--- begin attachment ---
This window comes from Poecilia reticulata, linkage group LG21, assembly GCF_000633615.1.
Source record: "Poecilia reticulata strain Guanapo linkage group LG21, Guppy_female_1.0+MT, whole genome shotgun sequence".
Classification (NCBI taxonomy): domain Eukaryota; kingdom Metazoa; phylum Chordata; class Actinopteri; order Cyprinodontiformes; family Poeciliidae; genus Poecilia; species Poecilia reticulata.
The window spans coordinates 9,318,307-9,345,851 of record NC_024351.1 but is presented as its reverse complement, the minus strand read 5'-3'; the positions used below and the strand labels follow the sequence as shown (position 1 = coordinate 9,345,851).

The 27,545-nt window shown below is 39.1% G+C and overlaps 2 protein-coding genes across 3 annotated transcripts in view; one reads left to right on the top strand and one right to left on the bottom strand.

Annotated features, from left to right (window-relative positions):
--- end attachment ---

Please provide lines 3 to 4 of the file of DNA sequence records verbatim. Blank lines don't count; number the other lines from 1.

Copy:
Classification (NCBI taxonomy): domain Eukaryota; kingdom Metazoa; phylum Chordata; class Actinopteri; order Cyprinodontiformes; family Poeciliidae; genus Poecilia; species Poecilia reticulata.
The window spans coordinates 9,318,307-9,345,851 of record NC_024351.1 but is presented as its reverse complement, the minus strand read 5'-3'; the positions used below and the strand labels follow the sequence as shown (position 1 = coordinate 9,345,851).